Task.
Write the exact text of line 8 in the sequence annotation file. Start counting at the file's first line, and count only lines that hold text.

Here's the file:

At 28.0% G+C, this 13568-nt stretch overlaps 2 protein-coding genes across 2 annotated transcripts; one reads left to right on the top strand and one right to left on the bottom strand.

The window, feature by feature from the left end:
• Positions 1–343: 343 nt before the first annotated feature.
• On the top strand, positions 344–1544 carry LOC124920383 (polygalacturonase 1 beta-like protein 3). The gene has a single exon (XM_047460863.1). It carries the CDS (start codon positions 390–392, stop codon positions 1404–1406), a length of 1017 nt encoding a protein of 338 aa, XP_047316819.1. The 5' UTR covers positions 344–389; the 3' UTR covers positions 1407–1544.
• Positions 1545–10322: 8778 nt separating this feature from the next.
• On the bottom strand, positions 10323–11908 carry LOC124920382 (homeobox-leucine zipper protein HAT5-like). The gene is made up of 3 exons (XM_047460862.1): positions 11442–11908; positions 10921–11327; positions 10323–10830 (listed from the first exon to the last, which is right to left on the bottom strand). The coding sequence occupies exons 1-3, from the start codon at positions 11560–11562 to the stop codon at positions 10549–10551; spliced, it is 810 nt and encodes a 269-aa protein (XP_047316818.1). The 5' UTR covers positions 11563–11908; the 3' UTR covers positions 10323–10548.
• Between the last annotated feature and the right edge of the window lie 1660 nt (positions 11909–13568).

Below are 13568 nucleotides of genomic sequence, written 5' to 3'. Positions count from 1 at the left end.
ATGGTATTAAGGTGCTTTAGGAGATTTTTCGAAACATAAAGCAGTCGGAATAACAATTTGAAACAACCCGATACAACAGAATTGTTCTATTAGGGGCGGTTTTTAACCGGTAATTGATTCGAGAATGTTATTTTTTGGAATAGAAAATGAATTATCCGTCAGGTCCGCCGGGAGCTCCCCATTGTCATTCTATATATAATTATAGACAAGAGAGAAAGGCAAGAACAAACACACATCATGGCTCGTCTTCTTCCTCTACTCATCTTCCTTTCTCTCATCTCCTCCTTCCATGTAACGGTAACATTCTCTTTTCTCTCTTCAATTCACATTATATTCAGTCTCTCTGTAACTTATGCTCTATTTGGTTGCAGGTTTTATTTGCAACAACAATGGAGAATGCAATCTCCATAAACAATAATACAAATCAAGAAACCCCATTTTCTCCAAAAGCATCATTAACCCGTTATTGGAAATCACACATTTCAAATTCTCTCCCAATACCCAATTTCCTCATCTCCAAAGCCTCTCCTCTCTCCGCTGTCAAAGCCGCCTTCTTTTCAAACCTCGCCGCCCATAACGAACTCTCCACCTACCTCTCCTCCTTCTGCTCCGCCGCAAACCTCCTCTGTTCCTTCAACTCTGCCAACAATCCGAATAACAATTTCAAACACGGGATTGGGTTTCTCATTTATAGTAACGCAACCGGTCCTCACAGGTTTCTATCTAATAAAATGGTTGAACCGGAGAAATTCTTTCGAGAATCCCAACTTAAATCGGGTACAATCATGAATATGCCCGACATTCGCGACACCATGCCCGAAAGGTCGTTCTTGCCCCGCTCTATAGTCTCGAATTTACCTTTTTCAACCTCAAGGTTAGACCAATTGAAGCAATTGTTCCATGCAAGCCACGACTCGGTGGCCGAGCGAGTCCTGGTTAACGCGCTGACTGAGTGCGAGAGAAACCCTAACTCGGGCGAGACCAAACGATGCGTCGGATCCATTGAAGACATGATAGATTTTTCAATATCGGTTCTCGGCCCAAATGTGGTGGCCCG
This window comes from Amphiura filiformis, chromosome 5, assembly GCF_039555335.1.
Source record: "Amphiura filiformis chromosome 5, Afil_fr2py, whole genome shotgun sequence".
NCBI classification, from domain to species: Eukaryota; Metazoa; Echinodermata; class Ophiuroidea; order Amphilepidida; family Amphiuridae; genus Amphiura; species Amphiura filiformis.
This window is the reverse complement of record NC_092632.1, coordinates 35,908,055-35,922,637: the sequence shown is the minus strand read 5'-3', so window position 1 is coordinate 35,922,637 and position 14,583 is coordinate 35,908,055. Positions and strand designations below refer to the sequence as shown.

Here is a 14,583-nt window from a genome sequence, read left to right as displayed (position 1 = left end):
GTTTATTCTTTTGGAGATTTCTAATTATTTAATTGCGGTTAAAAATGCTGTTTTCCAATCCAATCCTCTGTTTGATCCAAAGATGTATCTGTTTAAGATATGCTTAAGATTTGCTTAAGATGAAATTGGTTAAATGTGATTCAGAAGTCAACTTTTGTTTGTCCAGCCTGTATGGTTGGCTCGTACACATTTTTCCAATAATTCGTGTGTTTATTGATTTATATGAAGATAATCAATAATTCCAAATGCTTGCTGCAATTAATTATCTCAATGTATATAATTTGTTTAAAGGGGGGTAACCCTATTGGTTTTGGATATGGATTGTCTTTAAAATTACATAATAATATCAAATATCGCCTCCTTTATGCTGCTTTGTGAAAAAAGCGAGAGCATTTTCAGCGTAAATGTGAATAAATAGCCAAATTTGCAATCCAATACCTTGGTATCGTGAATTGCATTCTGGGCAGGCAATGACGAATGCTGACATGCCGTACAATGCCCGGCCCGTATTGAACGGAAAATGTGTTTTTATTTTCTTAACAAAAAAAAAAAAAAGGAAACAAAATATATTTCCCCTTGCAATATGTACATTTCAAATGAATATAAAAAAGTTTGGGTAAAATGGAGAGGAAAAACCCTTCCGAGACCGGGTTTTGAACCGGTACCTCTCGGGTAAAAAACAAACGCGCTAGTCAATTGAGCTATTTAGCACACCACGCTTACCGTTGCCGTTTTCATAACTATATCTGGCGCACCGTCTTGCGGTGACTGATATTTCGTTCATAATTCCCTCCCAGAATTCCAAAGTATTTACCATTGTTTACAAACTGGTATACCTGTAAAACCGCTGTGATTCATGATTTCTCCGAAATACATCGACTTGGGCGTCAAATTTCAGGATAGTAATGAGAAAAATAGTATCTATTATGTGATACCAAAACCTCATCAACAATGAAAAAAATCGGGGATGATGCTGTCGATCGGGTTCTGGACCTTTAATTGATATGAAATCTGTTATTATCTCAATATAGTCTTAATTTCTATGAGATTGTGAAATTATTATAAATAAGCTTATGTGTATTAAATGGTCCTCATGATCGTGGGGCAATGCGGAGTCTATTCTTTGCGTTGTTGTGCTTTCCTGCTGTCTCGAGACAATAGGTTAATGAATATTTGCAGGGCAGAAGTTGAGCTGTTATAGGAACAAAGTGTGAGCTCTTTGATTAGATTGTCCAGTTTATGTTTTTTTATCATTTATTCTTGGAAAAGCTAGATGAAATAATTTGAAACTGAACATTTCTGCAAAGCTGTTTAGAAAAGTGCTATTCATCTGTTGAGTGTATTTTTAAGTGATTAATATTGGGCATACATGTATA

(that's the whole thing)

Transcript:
Below are 13568 nucleotides of genomic sequence, written 5' to 3'. Positions count from 1 at the left end.